5. Cries of distress, someone screaming.
  6. The sound of breaking glass.
  7. People running or showing other signs of panic.
  8. The Sound of Gunshots.
  9. Strangers approaching children, offering them gifts or candy, or attempting to lure them into a vehicle.
  10. Suspicious adults loitering on school grounds.
  11. A clean car with plates that are obscured by dirt or by some other means, or a car with damaged plates.
  12. Persons peering into neighborhood cars or windows.
  13. A person or persons carrying items that look out of the ordinary that could have been stolen.
  14. Strangers knocking on doors or ringing door bells for what would seem to be no legitimate reason.

Maintaining a NW Program !

Ironically, a successful neighborhood watch program’s tendency to reduce the incidence of crime could lead some neighborhood watch participants to conclude that the program is no longer necessary. Sometimes, to provide more incentive for residents to continue to attend neighborhood watch meetings, it is a good idea to broaden the scope of the meetings.

Topics discussed in neighbourhood watch meetings could include the general quality of life and safety in the neighbourhood. You may want to work with your city council representative to have additional lights or traffic signs put into place where they are needed. You might want to plan activities that improve the appearance of your community, such as converting a vacant lot into a park or playground. Involved neighbours make good neighbours and they foster a healthy community for all.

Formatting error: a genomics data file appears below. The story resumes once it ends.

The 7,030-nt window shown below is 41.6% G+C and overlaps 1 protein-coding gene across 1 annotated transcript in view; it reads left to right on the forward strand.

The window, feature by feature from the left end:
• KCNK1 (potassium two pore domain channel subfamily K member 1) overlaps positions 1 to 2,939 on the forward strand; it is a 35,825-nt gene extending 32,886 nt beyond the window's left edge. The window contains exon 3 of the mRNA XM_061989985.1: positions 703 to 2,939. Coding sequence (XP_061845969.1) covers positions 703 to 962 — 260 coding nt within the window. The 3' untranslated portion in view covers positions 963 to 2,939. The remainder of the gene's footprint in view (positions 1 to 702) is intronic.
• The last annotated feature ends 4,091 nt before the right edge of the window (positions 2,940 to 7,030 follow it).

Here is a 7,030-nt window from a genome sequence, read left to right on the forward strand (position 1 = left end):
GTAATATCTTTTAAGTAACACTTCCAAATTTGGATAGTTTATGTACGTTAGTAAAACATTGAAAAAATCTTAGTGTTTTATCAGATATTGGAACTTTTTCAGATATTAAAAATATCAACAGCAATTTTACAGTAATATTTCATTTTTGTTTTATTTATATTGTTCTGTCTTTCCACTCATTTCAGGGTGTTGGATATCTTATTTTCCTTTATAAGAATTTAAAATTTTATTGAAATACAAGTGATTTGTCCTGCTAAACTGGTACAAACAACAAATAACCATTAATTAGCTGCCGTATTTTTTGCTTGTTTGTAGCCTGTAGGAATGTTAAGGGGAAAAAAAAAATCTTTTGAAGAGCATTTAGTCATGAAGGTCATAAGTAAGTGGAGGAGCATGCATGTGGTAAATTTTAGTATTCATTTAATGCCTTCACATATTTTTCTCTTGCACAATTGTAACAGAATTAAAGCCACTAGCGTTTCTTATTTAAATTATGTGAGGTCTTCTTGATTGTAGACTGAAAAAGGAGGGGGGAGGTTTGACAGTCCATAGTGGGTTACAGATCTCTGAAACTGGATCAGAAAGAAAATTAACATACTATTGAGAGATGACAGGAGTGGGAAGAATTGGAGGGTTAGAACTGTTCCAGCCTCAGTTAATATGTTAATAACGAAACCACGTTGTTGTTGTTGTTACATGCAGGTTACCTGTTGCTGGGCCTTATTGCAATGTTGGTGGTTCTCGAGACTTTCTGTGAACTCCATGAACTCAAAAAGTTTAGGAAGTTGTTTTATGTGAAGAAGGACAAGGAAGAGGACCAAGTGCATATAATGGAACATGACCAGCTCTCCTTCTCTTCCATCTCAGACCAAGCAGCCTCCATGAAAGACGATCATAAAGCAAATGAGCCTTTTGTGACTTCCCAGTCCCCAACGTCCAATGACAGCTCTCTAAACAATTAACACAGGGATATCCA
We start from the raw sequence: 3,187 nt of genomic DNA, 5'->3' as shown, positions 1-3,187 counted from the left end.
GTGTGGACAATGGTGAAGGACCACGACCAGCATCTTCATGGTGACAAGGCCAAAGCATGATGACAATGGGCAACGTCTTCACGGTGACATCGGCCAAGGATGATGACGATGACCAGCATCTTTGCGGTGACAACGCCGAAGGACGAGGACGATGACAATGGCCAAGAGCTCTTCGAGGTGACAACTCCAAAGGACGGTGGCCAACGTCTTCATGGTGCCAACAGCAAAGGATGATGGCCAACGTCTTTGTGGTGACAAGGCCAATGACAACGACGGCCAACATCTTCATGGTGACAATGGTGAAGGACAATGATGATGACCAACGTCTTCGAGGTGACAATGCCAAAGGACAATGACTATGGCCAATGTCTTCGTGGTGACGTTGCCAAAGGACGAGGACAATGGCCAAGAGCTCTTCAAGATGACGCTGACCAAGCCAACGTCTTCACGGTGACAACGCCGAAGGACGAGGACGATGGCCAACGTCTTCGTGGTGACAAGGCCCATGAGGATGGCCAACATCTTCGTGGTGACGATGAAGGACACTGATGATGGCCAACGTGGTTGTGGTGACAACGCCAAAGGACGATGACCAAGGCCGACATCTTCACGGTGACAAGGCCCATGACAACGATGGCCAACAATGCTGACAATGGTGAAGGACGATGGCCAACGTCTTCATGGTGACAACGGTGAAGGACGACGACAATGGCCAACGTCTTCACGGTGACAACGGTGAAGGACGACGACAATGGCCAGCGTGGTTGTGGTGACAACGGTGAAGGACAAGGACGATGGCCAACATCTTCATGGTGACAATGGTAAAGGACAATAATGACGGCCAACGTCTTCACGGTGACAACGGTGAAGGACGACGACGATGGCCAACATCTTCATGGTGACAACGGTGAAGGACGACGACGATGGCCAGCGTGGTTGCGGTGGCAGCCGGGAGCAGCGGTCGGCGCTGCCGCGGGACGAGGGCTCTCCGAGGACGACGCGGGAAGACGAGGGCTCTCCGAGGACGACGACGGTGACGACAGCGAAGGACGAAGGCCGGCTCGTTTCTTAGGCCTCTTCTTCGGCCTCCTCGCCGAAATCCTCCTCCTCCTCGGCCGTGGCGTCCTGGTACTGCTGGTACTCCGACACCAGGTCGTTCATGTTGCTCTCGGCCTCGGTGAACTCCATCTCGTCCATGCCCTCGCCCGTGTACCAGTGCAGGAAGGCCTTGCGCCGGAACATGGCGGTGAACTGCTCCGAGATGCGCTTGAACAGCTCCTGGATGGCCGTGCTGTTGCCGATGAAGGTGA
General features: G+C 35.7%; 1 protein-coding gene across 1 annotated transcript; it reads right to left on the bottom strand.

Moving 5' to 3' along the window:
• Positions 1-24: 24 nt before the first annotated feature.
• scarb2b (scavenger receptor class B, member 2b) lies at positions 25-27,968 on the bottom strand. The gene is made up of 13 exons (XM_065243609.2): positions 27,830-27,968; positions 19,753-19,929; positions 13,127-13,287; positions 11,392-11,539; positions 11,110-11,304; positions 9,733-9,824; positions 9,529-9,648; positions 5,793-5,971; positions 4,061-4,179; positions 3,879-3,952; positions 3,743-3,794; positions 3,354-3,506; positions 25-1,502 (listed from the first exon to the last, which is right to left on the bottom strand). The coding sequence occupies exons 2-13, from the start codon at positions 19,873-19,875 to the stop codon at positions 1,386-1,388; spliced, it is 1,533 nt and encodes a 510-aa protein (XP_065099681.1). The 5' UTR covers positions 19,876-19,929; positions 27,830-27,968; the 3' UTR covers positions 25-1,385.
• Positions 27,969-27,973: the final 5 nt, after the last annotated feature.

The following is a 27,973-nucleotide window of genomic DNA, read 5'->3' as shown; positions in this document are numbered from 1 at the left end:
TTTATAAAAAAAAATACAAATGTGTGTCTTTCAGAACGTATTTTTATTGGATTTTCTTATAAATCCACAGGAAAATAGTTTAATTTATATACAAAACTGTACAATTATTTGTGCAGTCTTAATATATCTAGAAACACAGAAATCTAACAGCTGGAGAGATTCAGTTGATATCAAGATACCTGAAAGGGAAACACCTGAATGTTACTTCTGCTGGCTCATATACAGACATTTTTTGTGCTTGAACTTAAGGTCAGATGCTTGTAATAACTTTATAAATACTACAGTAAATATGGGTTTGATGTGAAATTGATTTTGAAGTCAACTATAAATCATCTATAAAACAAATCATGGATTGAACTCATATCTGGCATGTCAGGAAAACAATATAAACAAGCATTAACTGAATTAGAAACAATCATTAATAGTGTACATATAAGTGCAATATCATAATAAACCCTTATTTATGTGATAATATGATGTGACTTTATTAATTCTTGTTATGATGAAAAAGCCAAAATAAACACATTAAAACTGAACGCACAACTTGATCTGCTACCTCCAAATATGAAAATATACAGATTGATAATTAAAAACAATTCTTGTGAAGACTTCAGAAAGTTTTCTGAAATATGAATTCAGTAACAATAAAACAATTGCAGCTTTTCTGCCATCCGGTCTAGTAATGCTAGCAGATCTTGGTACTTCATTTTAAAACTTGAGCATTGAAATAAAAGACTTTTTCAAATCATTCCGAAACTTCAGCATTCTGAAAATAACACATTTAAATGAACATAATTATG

How to Report a Crime !

Neighborhood Watch participants are primarily the eyes and ears of law enforcement. In almost all cases, direct intervention or involvement is to be avoided.

  1. Identify yourself, and give the operator your name, your address, and your telephone number.
  2. Tell the operator the nature of the crime you are reporting, for example, theft, vandalism, a break in, etc.
  3. Say whether the crime is “in progress” or has already occurred.
  4. Provide a description of the suspect or suspects, the number of suspects involved in criminal activity, and if they are armed.  Write this information down ASAP.
  5. Provide descriptions of any vehicles involved in the crime, including make and model if known, color, license plate number, etc… Write this information down ASAP.
  6. If you observed the suspects departing the crime scene, give the operator the direction in which they were headed.
  7. After you have finished your call to the police, if the crime is still in progress, call a neighbor so that they can also watch the suspect.

When describing a suspect to the police, try to remember as many details as possible. Try to remember the following:

  1. Sex, race, height, weight or skin color
  2. Build – muscular, thin, blocked shoulders, slump shoulders
  3. Face shape (round, square, type of nose or chin, etc.)
  4. Hair color, length, and style
  5. Facial hair
  6. Glasses or no glasses, the type of glasses
  7. Distinguishing marks, tattoos, or piercings
  8. Head covering – hat style (baseball cap, skull cap, du-rag, etc.)
  9. Clothing
  10. Unique traits such as unusual speech patterns or an unusual gate

Let them know you mean business !

Add security and style to your neighbourhood with the addition of cameras! These can be placed anywhere you would like and are designed for outdoor weather if desired. The cameras can also be tied into your wireless system so that you can view what is taking place at any moment from your phone or computer. We would recommend the LTS security camera as they are quite reliable and you can find a helpful review for it here.